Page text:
Ladies and Gentlemen, the Fabulous Stains!
The bizarre story behind the greatest rock movie you've never seen.
The missing link between punk and riot grrl wasn’t a band or even a fleeting subgenre, but an amazing 1982 Paramount music-biz satire that was never properly released, seen only on late-night cable, crappy bootlegs, and at art-house revivals. That mistake will finally be mended when Ladies and Gentlemen the Fabulous Stains hits DVD on September 16, its borderline-obsessive cult following all but guaranteed to expand virally. Have we mentioned it costars two Sex Pistols, a founding member of the Clash, and an underage Diane Lane in a see-through top?
It was a production so chaotic that the ending was shot two years after it wrapped, and Oscar-winning screenwriter Nancy Dowd (Coming Home) not only feuded with director and music mogul Lou Adler (who produced the Mamas & the Papas, Carole King, and, in the more literal sense, rocker son Cisco Adler), but took her name off the project after being groped by a camera operator. Yet the film is richer than just a time capsule, holding up as a feminist yet seedy and often hilarious rise-and-fall chronicle of a Pennsylvanian girl-punk band called the Stains.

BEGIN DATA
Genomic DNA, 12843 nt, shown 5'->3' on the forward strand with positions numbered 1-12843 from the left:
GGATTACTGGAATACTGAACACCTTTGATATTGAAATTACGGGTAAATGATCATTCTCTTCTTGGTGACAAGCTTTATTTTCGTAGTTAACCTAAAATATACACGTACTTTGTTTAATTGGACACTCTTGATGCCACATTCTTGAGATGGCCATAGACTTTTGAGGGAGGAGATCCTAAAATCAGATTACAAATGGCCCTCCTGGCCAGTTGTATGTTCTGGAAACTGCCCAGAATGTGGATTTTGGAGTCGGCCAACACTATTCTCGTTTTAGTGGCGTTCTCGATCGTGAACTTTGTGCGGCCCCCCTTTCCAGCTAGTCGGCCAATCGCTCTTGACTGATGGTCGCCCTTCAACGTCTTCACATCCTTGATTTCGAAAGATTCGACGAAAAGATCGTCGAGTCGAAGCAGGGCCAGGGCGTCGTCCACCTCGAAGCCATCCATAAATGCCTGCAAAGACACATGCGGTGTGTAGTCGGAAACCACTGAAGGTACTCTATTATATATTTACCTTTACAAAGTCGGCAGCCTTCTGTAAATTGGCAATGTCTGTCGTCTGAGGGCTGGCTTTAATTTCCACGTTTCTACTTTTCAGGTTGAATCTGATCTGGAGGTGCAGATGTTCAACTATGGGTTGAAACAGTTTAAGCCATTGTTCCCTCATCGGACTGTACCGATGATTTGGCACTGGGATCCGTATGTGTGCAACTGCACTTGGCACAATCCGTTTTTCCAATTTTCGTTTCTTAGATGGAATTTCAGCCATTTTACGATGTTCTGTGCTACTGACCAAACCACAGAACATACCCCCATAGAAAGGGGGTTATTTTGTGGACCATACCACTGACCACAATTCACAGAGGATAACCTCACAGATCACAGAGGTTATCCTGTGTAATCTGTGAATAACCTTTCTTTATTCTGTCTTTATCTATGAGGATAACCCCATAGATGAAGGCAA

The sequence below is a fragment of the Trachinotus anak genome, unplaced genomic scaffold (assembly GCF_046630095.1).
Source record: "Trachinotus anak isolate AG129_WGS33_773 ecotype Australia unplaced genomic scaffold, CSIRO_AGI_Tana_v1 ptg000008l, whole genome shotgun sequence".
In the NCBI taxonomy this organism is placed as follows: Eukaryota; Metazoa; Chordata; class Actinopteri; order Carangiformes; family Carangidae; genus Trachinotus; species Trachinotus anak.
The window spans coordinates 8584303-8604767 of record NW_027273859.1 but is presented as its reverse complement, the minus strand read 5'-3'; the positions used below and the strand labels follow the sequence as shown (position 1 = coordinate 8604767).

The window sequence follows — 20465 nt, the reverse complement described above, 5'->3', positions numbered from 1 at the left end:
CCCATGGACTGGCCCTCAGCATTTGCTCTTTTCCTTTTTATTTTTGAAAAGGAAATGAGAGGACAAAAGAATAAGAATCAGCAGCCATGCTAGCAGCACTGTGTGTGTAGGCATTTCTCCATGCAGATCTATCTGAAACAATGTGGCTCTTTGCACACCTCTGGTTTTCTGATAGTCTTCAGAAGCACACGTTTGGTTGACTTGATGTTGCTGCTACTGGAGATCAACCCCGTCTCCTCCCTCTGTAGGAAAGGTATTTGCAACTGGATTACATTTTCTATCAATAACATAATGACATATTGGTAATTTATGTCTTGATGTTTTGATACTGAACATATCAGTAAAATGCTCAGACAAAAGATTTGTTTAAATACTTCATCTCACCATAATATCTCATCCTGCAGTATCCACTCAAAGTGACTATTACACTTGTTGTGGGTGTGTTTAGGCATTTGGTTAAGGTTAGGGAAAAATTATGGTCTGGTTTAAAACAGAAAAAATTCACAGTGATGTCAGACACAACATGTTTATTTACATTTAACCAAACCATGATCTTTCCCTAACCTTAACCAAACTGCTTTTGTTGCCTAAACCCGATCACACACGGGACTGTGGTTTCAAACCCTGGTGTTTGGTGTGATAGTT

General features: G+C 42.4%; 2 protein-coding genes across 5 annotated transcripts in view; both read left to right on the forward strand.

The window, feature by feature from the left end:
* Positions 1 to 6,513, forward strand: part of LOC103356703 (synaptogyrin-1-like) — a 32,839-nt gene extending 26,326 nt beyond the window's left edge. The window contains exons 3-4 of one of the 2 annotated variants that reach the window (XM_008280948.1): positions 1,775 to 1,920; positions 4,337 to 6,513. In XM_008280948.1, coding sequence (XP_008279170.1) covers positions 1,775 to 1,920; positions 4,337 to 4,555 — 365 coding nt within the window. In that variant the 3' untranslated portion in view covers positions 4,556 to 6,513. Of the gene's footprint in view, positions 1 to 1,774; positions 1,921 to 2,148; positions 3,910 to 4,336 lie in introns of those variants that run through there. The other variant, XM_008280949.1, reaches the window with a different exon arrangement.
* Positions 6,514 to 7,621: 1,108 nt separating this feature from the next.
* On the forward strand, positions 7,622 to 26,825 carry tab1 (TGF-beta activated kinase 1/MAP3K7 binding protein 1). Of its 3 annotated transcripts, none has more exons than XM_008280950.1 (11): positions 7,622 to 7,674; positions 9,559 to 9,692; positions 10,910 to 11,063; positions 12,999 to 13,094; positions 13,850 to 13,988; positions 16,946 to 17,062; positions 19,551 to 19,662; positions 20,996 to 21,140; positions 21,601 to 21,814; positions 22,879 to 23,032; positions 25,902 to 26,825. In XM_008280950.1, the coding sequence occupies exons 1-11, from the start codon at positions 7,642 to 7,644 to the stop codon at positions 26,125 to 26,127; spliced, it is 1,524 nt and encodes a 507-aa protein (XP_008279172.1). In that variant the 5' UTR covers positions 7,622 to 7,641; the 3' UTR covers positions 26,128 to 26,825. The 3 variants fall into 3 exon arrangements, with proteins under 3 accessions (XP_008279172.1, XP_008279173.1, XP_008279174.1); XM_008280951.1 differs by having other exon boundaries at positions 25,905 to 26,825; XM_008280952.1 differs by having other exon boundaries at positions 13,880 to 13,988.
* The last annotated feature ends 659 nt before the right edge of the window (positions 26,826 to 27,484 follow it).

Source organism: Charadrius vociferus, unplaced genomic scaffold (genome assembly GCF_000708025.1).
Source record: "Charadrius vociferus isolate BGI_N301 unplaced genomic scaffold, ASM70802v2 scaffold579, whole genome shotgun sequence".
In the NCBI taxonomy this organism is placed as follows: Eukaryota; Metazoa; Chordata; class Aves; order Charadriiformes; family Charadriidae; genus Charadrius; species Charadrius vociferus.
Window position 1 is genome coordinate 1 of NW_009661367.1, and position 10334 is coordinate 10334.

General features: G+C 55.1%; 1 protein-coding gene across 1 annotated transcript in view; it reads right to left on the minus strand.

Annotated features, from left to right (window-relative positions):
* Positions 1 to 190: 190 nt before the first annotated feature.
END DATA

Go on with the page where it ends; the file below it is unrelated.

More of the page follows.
Watch a mini-documentary about the film:
Composed of brashly cynical lead singer Corinne “Third Degree” Burns (Lane, barely 15 at the start of shooting), her sister Tracy (Marin Kanter), and cousin Jennifer (Laura Dern, at 13!), the Shaggs-like trio become an overnight sensation thanks to their in-your-face look and attitude. With skunk-striped hair and red lightning-bolt eye makeup that inspire a legion of copycat fans, Burns spits at her audience: “I’m perfect, but nobody in this shithole gets me because I don’t put out.” Teen rebellion is a fact of life, but just how comfortable was previously squeaky-clean Lane in such a provocative role?
“You mean, like, ‘Here are my tits?’ ” Lane says with a laugh, nearly three decades later. “I was freaking out! The most poignant irony is that my daughter is going to be exactly the age I was when the DVD comes out. It’s not shocking, just a little bit embarrassing that it happens to be your mom.” And while Lane may look tough on film, there’s a reason they call it acting. “At 15, you’re just an egg out of its shell walking around, trying desperately not to get maimed emotionally. I was just mortified that we were supposed to be as bad as we were as a band. That was my 15-year-old agenda: Do we really have to suck this bad? Couldn’t we be on key at least?”
The Stains eventually progress as musicians, but they still have hard lessons to learn about industry exploitation when they join a tour and become uneasy acquaintances with the Looters, who sound exactly like you’d imagine they would with a lineup played by punk icons Paul Cook, Steve Jones, Paul Simonon, and a then-unknown British actor named Ray Winstone on the microphone.